Where to leaf-peep from above in every New England state
Fall color is awe inspiring from any angle, but to elevate the experience try these 6 ideas.
At Jiminy Peak Mountain Resort, there's as much going on in the offseason as there is once the white stuff starts piling up. While its aerial park offers American Gladiator-style challenges under a forest canopy, its Mountain Adventure Park is where you get the views of Jericho Valley and the Berkshires all the way to Pittsfield. The fall colors will be a blur — but a really cool blur — on the Alpine Super Slide, the Mountain Coaster, or the Soaring Eagle. The more sedate can just settle back on the six-person chairlift for views from 2,380 feet. $6-$65, open weekends through late October; 413-738-5500, jiminypeak.com
At 3,968 feet, Jay Peak is not the highest mountain in Vermont, but it is close enough to Canada that on a clear day you can see sunlight glinting off the skyscrapers of Montreal from the 60-person Jay Peak tram. For ambitious types, it's only a 40-minute walk back down, but if you're a bit too full from the beer and hot dogs served at the Sky Haus deli, the tram leaves every half-hour to give you a return lift. $15 round trip for adults; 802-988-2611, jaypeakresort.com
The famed Auto Road up the Northeast's highest peak is undeniably spectacular, but driving it can be harrowing, and with your eyes locked on the road, you can miss a lot of the fall scenery. Leave transportation to the professionals by boarding the Mount Washington Cog Railway in Bretton Woods for the three-hour guided round trip to the 6,288-foot peak. At the top, you'll find an observatory, two museums, a cafeteria, and 150-mile views. $69 for adults, $39 for children; 603-278-5404, thecog.com
Security hassles and cramped seating have made the idea of flying less appealing than ever, but Scenic Flights of Acadia in Trenton will restore the wonder you felt your first time in the air. The company's three-passenger Cessna 172s have high wings that provide unobstructed views of Mount Desert Island below and the lush landscape of Down East Maine set against the sparkling blue Atlantic. $49 to $209 per person; 207-667-6527, scenicflightsofacadia.com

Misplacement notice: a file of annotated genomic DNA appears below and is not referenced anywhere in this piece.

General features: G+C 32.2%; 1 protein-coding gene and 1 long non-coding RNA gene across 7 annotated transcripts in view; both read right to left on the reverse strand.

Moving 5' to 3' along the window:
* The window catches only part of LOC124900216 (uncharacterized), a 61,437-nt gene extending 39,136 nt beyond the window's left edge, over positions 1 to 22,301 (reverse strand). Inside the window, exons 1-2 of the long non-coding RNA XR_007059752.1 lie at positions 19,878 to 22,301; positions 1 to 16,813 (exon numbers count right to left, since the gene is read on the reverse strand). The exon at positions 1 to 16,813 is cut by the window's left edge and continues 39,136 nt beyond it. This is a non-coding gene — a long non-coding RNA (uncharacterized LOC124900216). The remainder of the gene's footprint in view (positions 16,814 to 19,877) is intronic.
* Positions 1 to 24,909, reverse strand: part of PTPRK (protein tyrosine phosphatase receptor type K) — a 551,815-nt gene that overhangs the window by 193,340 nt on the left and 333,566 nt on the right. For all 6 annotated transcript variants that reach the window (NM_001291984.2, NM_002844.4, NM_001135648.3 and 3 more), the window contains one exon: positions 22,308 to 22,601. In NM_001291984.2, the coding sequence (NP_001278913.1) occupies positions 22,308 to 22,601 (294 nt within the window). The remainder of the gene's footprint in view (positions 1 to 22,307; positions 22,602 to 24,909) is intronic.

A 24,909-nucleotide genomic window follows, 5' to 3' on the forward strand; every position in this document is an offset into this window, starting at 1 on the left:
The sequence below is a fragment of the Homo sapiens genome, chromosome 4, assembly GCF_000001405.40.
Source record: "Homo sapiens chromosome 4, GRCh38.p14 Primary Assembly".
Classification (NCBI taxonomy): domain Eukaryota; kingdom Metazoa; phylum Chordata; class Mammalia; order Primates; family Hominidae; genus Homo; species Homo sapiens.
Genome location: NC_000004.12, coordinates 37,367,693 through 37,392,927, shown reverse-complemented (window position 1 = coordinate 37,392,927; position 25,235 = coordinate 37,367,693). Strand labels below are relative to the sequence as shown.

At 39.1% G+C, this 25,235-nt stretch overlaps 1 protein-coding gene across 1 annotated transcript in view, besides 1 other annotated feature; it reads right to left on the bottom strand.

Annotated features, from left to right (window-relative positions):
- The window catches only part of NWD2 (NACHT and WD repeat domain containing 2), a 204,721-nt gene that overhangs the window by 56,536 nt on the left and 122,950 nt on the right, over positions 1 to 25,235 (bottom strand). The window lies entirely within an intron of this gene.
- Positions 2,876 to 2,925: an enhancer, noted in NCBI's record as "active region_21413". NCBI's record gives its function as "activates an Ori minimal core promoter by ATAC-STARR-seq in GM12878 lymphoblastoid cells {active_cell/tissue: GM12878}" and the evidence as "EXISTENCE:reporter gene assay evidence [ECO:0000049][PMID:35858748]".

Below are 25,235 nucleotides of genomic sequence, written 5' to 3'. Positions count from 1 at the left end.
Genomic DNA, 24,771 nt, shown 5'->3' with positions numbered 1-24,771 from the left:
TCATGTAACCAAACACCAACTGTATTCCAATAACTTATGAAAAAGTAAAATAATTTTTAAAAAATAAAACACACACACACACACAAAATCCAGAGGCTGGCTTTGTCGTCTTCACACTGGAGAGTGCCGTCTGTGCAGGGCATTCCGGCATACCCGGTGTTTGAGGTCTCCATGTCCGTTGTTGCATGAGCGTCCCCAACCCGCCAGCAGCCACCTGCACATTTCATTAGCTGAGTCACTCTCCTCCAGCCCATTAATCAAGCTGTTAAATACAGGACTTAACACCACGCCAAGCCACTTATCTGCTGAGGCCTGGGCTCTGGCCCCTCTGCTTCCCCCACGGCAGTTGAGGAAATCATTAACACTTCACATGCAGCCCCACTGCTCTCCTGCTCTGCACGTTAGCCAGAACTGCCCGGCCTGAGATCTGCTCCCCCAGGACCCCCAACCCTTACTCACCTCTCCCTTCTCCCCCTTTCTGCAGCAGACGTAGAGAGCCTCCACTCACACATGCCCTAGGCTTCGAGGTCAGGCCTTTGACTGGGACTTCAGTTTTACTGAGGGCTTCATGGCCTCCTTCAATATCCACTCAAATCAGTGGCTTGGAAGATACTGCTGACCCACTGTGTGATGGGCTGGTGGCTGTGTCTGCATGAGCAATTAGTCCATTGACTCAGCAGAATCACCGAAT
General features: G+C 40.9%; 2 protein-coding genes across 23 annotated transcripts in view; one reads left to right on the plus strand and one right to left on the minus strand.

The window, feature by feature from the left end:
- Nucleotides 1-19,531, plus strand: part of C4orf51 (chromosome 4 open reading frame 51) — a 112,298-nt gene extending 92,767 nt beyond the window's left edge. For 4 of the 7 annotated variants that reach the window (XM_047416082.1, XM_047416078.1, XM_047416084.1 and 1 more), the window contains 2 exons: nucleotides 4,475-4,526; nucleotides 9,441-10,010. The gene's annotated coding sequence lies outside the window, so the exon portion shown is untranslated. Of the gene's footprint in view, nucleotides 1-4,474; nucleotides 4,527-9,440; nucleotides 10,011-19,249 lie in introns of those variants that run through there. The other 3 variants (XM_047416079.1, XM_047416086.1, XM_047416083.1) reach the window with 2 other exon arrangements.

Hot-air ballooning is a totally different experience from flying, since you're often close enough to the ground — from treetop height to an average of around 1,500 feet — and traveling slow enough, at 5 or 6 miles per hour, to count the trees in the forest below. But with Berkshire Balloons' slow drift over the Farmington Valley or Litchfield Hills, you'll be riveted by the long view of fall colors all the way to Massachusetts, New Hampshire's Mount Monadnock, and Long Island Sound. $325 per person; 203-250-8441, berkshireballoons.com
If your idea of adventure leans more toward a leisurely stroll through the city, grab your picnic gear and make your way to College Hill on Providence's leafy, historic East Side to hidden gem Prospect Terrace Park (between Congdon and Pratt streets), where a statue of state founder Roger Williams looks out over the city's blazing foliage. Get into the spirit of the season even more on a Providence Ghost Tour, starting at 7 p.m. (tours run through November 12). Tours $18-$20 per person; 401-484-8687, providenceghosttour.com